Cover the bottom of a jar with bran and salt in equal proportions; put a piece of lard in the palm of the hand and roll each egg in it until well-greased, then pack them in the jar with the small end down, cover with the bran and salt so that the second layer of eggs will not touch the first; continue packing until the jar is filled, then cover with the bran, tie down and set in a cool, dry place. Eggs so packed during August and September will keep all winter.
Grandma’s cookbook also gave many recipes, including eggs. Some are like our recipes; others are quite different. See the following recipes from an 1889 Nonpareil Practical Cook Book:
BAKED EGGS — German.
This recipe is different in that the eggs are baked after they are filled. We prefer shrimp rather than sardines.
Boil the eggs very hard and cut a small slice from the underside to make them stand firmly in a dish. Cut off the tops, take out the yolks, and pound them in a mortar with little chopped parsley, an ounce of butter, a few chopped sardines, some cream, a few bread crumbs, and salt to taste, mix well, and fill the empty whites. Dip each egg in beaten raw egg, roll in cracker crumbs or flour, and bake in boiling butter or lard. Make a sauce from lemon juice, sardines, parsley, and sliced onion, stewed with broth, of vegetables if possible, a good spoonful of cream; let all cook together, and when well reduced, pour over the dished eggs and serve hot. Shrimp could replace sardines.
EGG BALLS FOR SOUPS
Boil eight eggs quite hard and throw them into cold water. When cold, pound the yolks in a mortar, moisten with beaten yolks of three raw eggs, a little salt, pepper, powdered mace, or nutmeg. Make into round balls, and put through the soup about two minutes before serving. (I would put them in the soup longer because of the raw egg yolks.)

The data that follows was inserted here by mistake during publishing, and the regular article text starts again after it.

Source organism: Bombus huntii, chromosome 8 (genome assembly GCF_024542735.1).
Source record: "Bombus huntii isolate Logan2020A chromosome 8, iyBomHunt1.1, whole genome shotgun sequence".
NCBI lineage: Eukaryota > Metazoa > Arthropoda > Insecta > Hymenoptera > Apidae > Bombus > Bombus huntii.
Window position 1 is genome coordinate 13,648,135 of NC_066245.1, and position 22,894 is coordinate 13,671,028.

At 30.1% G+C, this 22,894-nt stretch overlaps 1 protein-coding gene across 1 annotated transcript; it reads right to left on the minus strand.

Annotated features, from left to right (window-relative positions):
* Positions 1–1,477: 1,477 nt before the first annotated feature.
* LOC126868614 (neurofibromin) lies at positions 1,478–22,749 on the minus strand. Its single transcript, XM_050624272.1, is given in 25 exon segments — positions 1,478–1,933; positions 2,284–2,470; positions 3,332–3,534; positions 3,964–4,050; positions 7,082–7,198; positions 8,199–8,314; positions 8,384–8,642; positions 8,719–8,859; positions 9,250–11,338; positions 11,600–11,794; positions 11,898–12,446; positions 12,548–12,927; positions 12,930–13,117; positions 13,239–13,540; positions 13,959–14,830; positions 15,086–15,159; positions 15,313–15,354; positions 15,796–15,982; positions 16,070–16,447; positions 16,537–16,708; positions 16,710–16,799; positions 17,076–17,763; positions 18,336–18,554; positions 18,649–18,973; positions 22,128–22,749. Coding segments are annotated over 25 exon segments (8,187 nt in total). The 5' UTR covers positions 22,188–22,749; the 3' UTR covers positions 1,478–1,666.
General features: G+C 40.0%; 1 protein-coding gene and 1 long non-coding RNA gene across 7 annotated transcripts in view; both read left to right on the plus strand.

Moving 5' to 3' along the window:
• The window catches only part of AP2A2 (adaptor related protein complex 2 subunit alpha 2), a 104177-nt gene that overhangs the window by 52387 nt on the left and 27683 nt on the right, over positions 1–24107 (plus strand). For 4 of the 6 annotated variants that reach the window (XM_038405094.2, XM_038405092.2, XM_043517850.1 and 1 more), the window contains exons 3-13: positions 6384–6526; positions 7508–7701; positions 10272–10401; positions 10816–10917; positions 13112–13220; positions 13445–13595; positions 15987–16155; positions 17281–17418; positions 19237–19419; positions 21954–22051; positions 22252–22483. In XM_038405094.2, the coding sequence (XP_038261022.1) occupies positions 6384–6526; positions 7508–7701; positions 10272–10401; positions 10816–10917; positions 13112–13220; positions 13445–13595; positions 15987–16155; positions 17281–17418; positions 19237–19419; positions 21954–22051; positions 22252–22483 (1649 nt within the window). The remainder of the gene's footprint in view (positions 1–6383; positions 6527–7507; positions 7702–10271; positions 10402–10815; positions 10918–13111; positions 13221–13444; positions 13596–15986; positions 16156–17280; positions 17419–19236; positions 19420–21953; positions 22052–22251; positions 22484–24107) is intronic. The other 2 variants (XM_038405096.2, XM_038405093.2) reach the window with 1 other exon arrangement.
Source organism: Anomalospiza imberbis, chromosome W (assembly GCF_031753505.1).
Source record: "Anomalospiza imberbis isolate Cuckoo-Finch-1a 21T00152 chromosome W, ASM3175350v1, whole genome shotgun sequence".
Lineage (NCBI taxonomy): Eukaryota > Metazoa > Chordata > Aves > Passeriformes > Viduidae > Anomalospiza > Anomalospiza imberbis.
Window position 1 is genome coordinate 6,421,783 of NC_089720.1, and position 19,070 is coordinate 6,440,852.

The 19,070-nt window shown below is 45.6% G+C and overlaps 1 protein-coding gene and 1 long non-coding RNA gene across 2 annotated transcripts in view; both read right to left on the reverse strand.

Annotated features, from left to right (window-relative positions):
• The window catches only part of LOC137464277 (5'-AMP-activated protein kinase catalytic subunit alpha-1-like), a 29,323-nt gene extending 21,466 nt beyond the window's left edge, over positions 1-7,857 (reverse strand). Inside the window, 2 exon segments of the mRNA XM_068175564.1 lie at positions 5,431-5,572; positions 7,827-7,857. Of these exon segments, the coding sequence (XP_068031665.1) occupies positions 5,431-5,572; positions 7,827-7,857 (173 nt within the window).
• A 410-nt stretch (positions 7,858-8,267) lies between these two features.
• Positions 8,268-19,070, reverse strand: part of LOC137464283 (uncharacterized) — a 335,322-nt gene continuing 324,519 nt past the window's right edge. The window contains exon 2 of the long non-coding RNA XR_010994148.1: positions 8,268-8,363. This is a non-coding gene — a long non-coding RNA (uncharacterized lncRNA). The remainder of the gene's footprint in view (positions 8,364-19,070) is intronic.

Boil a dozen eggs quite hard. Slice ten of the eggs, white and yoke together. Fry six sliced onions in butter, drain, and lay on a dish, putting the sliced eggs over them. Cover and keep hot while the sauce is made. Grate the yolks of the two remaining eggs and mix them with a little cream, grated nutmeg, and pepper; boil up once and pour over the eggs and onions. Serve very hot; it is a lovely dish for those who like onions.
EGG A LA CREME
Boil 12 eggs just hard enough to allow cutting in slices; cut some crusts of bread very thin, line bottom and sides of a deep dish with them, put in the eggs, stew each layer with bread crumbs. Rub a large tablespoonful of flour through a quarter of a pound of butter, put it in a saucepan with little chopped onion, parsley; season with pepper and salt, add one gill of rich cream, stir all over the fire until it begins to boil, then pour all over the eggs. Cover the top with bread crumbs, set in the oven, and brown nicely; serve hot. (A gill is equal to a quarter of a pint or ½ cup.)
Ingredients: three eggs, half a cupful of milk, one and a half tablespoonfuls of cornstarch, salt to taste, one tablespoon of butter. Heat the omelet pan and the cover of the pan. Beat the yolks of the eggs, cornstarch, and salt together. Beat the whites to a stiff froth and add them to the beaten yolks. Stir all thoroughly and add them to the beaten yolks, then stir all thoroughly and add the milk. Put the butter in the hot pan, and when melted, pour in the mixture, cover, and brown well on the stove for about seven minutes. Fold, turn on a hot dish, and serve with cream sauce. Success is certain if the yolks and cornstarch are well beaten and mixed with the whites added, and the pan and cover are very hot.
OMELET WITH CHEESE
Put a pint of new milk on the fire, boil in it until dissolved half a pound of good rich cheese, sliced thin. Stir the milk, and when ready, stir in four eggs beaten very lightly. Toast some bread, butter evenly, and put on a little mustard. Keep stirring the omelet and add a little salt; when thickened, which will be in five minutes if the fire is good, pour the omelet over the dished toast and serve dry hot.
Boil a dozen eggs very hard; cut them in half, take out the yolks, mash them with two tablespoons of butter, some salt, a little mustard, and moisten with vinegar. Fill the whites again with this mixture, and put them together again.
In a contest for the perfect food, the egg would be a contender. They are available, they are easy to prepare for eating, and they are affordable.
Packed with protein, the egg has more ingredients that make them nutrient-dense. They continue to be regarded as incredible.
Originally published in the April/May 2022 issue of Backyard Poultry and regularly vetted for accuracy.